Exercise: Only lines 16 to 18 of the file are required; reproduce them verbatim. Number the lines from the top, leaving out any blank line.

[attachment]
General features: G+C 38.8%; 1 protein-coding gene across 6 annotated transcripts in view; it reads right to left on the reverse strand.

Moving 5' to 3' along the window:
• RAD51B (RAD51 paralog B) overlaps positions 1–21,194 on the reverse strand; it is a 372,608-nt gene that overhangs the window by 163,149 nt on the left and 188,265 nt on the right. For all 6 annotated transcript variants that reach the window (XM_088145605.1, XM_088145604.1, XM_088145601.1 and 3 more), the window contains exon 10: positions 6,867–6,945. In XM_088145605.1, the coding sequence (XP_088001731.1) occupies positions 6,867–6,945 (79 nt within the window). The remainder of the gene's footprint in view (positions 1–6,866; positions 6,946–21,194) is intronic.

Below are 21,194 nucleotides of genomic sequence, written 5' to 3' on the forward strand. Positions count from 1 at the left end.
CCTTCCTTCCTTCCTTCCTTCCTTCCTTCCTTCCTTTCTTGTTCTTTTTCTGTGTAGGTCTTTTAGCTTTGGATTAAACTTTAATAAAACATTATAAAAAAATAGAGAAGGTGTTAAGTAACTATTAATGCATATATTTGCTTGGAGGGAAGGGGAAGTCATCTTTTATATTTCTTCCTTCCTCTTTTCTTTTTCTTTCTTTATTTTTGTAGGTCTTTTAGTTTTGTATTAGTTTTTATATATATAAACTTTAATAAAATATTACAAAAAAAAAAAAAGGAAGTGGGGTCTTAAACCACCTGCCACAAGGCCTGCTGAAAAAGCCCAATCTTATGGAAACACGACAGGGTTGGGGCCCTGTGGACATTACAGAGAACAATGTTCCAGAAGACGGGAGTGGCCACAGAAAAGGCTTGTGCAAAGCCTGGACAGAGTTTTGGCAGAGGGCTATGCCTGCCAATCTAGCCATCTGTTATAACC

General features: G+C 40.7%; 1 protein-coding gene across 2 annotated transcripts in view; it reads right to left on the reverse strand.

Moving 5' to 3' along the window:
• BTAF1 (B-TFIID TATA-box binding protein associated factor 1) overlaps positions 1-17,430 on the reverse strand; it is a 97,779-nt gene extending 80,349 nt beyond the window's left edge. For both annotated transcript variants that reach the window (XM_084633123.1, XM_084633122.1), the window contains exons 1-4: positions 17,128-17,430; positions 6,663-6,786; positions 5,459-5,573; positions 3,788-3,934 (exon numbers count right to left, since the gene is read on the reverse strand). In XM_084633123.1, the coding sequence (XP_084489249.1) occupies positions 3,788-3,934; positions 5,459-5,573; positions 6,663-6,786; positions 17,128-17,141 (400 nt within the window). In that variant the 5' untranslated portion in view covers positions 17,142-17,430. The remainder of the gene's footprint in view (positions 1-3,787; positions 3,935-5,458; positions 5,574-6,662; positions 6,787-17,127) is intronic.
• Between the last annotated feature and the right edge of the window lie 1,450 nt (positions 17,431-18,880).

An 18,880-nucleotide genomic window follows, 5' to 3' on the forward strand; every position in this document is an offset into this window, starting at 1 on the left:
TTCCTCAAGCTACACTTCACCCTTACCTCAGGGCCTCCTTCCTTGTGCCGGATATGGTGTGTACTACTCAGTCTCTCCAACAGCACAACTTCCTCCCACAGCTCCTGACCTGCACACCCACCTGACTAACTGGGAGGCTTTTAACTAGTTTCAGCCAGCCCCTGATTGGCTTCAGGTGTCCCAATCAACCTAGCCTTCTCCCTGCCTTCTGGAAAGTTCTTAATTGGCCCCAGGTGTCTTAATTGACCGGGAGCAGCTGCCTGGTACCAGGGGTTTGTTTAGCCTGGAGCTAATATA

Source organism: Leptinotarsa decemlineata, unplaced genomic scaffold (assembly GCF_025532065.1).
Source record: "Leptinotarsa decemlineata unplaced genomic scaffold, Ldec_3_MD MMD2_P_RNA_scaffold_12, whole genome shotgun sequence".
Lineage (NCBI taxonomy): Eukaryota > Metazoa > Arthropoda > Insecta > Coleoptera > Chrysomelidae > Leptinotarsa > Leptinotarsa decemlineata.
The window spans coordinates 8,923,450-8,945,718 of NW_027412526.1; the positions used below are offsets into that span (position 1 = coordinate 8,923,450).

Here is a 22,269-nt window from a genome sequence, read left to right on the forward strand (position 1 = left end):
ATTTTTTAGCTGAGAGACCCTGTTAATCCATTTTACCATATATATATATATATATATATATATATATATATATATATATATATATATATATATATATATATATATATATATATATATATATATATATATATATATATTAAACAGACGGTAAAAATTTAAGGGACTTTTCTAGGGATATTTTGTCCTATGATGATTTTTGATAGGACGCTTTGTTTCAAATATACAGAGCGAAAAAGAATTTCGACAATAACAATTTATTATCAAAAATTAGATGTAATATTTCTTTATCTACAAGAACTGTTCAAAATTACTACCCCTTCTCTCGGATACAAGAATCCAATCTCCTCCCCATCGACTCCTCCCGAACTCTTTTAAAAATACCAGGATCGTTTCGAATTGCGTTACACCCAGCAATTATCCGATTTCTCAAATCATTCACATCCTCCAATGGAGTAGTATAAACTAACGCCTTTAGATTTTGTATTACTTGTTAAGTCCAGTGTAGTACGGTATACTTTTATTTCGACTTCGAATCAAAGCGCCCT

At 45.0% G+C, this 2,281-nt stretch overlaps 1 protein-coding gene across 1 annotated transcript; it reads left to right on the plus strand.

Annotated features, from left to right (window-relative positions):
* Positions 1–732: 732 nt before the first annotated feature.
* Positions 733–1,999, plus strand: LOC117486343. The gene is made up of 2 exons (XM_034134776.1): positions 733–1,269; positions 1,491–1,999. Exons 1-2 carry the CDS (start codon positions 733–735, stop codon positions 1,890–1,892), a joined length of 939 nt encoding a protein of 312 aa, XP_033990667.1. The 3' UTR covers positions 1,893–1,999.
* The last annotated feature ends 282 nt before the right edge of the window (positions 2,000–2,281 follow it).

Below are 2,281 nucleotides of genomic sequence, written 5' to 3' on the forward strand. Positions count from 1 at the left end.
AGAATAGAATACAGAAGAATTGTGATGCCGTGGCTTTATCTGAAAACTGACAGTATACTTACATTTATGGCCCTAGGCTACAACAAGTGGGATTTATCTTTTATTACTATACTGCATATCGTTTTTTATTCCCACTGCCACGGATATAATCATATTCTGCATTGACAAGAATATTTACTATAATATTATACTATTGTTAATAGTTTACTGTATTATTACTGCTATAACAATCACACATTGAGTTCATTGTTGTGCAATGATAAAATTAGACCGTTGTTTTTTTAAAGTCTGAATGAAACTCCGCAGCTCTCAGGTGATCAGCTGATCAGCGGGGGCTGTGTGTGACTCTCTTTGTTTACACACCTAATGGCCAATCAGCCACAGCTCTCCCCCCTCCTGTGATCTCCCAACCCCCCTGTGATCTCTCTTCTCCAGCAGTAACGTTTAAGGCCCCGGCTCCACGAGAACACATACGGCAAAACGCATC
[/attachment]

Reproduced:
Here is a 22,269-nt window from a genome sequence, read left to right on the forward strand (position 1 = left end):
ATTTTTTAGCTGAGAGACCCTGTTAATCCATTTTACCATATATATATATATATATATATATATATATATATATATATATATATATATATATATATATATATATATATATATATATATATATATATATATATATATATTAAACAGACGGTAAAAATTTAAGGGACTTTTCTAGGGATATTTTGTCCTATGATGATTTTTGATAGGACGCTTTGTTTCAAATATACAGAGCGAAAAAGAATTTCGACAATAACAATTTATTATCAAAAATTAGATGTAATATTTCTTTATCTACAAGAACTGTTCAAAATTACTACCCCTTCTCTCGGATACAAGAATCCAATCTCCTCCCCATCGACTCCTCCCGAACTCTTTTAAAAATACCAGGATCGTTTCGAATTGCGTTACACCCAGCAATTATCCGATTTCTCAAATCATTCACATCCTCCAATGGAGTAGTATAAACTAACGCCTTTAGATTTTGTATTACTTGTTAAGTCCAGTGTAGTACGGTATACTTTTATTTCGACTTCGAATCAAAGCGCCCT

At 45.0% G+C, this 2,281-nt stretch overlaps 1 protein-coding gene across 1 annotated transcript; it reads left to right on the plus strand.